The visibility of ethnodiversity is important, as long as said ethnic group wants that visibility. If instead of just appropriating or drawing inspiration from an ethnic group, one collaborates with it, then the permission to make visible is implicit within the collaboration. Thus, any type of negative appropriation is avoided. It is up to us to venerate that knowledge and make sure we have permission to share it. The moment you responsibly appropriate something that characterizes them, it must be done in a conscious way without taking it to the exotic. That is why we invite you to analyze this dialog to make sure that you are not taking your creations to exoticization, even if it is not your intention.

I'm exoticizing

• Does my idea exaggerate something that I or my surroundings consider to be “different”?

By exaggerating one or a few superficial characteristics and not showing the other characteristics that contribute to the identity of a culture, you are caricaturing that culture.

• Does my concept show several cultures under the same representation?

It is important to make visible the complete identity of each culture / ethnic group with which you are collaborating. This way you avoid helping to erase their cultural background (as colonialism has done).

• Could my concept perpetuate a wrong stereotype? For example, the ethnic is primitive.

• Does my concept show the western as contemporary and the ethnic as ancient? For example, a model with European features wearing outfits from an indigenous culture. It is important to highlight the ethnodiversity of the people as well as their crafts and culture.

• Is my concept changing the representation of culture through adaptation, eclectic and / or combination?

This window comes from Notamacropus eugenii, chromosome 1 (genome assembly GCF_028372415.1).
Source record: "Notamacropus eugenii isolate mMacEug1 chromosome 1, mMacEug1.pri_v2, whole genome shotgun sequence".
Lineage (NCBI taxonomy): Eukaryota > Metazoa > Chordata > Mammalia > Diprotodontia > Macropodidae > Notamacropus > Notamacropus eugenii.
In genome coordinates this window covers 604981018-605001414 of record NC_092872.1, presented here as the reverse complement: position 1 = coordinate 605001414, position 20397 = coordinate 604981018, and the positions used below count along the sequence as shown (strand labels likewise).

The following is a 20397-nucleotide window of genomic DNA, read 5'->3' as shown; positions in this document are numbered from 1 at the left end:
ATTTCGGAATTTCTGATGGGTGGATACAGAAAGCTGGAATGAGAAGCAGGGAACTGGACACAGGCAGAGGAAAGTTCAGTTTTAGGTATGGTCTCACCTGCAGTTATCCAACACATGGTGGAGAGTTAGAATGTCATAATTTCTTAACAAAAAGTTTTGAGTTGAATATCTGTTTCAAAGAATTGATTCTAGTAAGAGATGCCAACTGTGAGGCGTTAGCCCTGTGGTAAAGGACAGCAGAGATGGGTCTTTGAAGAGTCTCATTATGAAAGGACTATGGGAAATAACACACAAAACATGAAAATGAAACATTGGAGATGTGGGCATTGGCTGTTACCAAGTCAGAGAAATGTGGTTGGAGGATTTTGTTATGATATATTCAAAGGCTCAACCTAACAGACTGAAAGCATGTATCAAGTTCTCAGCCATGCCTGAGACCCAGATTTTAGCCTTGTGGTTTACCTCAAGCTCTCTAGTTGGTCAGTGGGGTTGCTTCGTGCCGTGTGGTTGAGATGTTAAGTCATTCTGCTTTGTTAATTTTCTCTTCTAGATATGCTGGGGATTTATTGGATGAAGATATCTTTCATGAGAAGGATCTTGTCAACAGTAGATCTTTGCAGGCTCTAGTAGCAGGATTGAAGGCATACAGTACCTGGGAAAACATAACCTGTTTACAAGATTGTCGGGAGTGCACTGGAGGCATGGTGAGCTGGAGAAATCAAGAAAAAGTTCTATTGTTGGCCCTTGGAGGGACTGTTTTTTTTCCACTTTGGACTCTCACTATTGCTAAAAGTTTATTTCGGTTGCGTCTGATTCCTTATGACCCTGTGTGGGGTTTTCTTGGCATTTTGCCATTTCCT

If you don’t belong to the culture you’re drawing inspiration from, be sure to do the necessary research and innovate in collaboration with the culture. This is important because there may be things that have a certain meaning (even sacred) and tradition; therefore, they should not be decontextualized.

I'm collaborating

• I preserve in an organic and holistic way the traditions and customs of a certain ethnic group at the time of creating.

• I ask myself: Am I aware of the history of the culture from which I have been inspired? How is my culture situated within that history?

• For my project, I have consulted and collaborated with people who belong to the culture from which I have been inspired. Those people agree with the way I have represented their culture.

• If I market something that has inspired me from a culture, I am aware that my responsibility is to give credit to that culture and contribute to it in the long term.

• My concept does not place the culture from which I have been inspired in the historical past, but rather makes its current existence visible.

The purpose of this article is to share our research, experience, and open a dialogue; we want to learn together! Please do not hesitate to contact us at if you want to share any input or question.